Trikonasana, Part 3: Foot Arch Mastery
William Blake said that you can see the world in a grain of sand. Similarly, the fundamental principles you master in one asana are portable to others. With this in mind, let’s look at the key elements for activating your foot arch in the front leg foot in Trikonasana (Triangle Pose).
Here’s the Cue
First, press the outer edge of your foot into the mat. This engages the tibialis anterior and posterior muscles of the lower leg (figure 1 below).
Maintain that action as you press the ball of your foot into the mat. This engages the peroneus longus and brevis muscles on the outside of your lower leg (figure 2 below).
Co-activating the muscles that invert (supinate) and evert (pronate) your foot creates an opposing force between these two antagonistic actions that stabilizes your ankle.
These same muscles work together (as synergists) to lift your foot arch (figures 3 and 4 below).
Click here to learn more about another antagonist/synergist combination.
Read parts 1 & 2 in this yoga anatomy & Trikonasana series from Dr. Ray Long, FRCSC – Trikonasana Part 1: How to Coactivate Your Psoas and Quads in Trikonasana & Trikonasana Part 2 – Your Sacroiliac Joint.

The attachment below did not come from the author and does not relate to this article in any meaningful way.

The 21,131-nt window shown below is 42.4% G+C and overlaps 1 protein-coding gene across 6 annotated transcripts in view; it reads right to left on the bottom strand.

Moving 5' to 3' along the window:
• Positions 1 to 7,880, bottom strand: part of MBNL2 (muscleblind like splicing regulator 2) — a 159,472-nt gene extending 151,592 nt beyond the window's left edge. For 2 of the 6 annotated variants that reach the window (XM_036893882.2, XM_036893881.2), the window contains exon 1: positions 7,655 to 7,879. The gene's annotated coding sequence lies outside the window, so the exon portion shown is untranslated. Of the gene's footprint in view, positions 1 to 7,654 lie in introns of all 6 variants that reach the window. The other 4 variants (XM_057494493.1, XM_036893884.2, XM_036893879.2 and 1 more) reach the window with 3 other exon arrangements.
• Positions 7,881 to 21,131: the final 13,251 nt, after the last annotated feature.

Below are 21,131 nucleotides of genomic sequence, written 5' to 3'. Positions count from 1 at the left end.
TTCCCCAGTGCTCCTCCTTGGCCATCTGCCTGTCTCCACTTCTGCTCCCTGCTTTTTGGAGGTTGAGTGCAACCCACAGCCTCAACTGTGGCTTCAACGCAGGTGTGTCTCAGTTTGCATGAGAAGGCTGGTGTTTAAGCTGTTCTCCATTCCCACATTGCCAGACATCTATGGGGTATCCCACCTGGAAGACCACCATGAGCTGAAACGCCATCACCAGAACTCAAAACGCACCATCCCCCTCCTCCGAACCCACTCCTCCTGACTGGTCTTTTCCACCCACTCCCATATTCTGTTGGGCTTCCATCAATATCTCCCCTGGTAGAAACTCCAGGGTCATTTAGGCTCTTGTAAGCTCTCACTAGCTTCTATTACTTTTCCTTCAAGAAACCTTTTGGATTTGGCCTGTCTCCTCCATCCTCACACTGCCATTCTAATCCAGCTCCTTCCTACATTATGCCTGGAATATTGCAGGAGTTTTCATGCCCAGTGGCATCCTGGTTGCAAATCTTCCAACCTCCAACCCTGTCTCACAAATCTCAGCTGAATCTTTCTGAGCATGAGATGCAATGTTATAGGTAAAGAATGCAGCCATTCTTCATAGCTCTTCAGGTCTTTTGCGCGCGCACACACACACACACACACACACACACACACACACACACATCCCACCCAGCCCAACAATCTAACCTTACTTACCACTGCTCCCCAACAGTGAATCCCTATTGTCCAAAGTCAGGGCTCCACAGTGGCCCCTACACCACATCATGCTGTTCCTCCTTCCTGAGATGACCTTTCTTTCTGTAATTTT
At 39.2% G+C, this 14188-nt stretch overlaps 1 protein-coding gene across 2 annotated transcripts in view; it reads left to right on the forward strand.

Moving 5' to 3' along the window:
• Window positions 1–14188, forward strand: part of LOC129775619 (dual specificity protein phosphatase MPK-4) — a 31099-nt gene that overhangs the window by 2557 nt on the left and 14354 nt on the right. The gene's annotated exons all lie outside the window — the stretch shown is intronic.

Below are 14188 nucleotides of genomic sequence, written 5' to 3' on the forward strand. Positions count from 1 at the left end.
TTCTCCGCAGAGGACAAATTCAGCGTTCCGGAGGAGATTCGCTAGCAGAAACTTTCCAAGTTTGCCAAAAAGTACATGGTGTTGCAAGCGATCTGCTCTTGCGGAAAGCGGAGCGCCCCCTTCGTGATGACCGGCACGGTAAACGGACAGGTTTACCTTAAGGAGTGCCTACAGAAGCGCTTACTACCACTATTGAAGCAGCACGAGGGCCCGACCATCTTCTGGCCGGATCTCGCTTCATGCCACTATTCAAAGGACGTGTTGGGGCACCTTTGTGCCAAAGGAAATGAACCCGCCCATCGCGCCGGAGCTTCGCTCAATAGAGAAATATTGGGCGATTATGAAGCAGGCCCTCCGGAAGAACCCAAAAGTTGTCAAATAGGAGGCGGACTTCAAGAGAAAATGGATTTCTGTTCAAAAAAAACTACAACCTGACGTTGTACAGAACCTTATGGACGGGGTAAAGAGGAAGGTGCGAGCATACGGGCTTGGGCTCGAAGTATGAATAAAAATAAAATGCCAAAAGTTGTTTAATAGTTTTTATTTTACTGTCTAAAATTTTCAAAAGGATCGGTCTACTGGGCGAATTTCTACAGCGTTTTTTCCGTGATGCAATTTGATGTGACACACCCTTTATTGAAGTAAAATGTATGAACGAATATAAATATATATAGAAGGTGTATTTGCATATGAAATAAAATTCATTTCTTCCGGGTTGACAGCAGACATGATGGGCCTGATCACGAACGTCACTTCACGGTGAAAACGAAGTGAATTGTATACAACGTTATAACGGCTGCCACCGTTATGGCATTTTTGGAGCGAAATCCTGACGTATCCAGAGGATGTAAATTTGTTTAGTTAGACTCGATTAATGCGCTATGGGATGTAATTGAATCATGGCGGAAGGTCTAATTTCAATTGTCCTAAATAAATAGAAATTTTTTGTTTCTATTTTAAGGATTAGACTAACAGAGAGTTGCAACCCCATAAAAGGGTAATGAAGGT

Reprinted with permission from Daily Bandha.
Illustrations by the Daily Bandha.
Author Ray Long MD, FRCSC is a board-certified orthopedic surgeon and the founder of Bandha Yoga. Ray graduated from The University of Michigan Medical School with post-graduate training at Cornell University, McGill University, The University of Montreal and Florida Orthopedic Institute. He has studied hatha yoga for over twenty years, training extensively with B.K.S. Iyengar and other leading yoga masters.
3d Graphic Designer / Illustrator Chris Macivor has been involved in the field of digital content creation for well over ten years. He is a graduate of Etobicoke School of the Arts, Sheridan College and Seneca College. Chris considers himself to be equally artistic and technical in nature. As such his work has spanned many genres from film and television to video games and underwater imagery.